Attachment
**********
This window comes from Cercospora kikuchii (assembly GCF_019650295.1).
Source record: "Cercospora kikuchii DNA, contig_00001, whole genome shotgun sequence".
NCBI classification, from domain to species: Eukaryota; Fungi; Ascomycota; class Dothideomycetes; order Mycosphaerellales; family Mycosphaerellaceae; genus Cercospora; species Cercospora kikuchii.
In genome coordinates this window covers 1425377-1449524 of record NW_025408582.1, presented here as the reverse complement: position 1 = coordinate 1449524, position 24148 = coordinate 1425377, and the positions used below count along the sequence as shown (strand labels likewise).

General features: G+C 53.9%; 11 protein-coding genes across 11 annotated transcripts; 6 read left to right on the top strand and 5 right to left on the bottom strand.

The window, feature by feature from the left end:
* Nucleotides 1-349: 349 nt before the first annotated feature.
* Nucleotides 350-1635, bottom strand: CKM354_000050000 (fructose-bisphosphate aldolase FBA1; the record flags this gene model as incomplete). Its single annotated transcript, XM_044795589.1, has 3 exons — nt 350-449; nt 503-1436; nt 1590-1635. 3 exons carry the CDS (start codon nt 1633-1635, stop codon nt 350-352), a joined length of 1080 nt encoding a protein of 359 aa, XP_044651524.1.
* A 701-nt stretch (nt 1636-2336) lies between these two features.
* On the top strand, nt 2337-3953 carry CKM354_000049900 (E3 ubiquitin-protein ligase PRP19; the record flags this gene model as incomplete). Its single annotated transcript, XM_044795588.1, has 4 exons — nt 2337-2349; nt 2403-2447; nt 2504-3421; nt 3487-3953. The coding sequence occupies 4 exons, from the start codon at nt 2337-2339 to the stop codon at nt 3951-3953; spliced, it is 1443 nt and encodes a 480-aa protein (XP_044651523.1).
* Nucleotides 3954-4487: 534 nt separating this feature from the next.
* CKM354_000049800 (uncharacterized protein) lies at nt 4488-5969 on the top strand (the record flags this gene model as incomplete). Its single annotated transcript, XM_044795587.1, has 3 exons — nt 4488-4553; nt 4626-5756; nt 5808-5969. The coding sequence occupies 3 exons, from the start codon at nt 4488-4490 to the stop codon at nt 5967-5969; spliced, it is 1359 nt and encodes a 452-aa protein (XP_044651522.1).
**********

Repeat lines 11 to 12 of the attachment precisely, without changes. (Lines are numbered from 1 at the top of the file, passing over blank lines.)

* Nucleotides 3954-4487: 534 nt separating this feature from the next.
* CKM354_000049800 (uncharacterized protein) lies at nt 4488-5969 on the top strand (the record flags this gene model as incomplete). Its single annotated transcript, XM_044795587.1, has 3 exons — nt 4488-4553; nt 4626-5756; nt 5808-5969. The coding sequence occupies 3 exons, from the start codon at nt 4488-4490 to the stop codon at nt 5967-5969; spliced, it is 1359 nt and encodes a 452-aa protein (XP_044651522.1).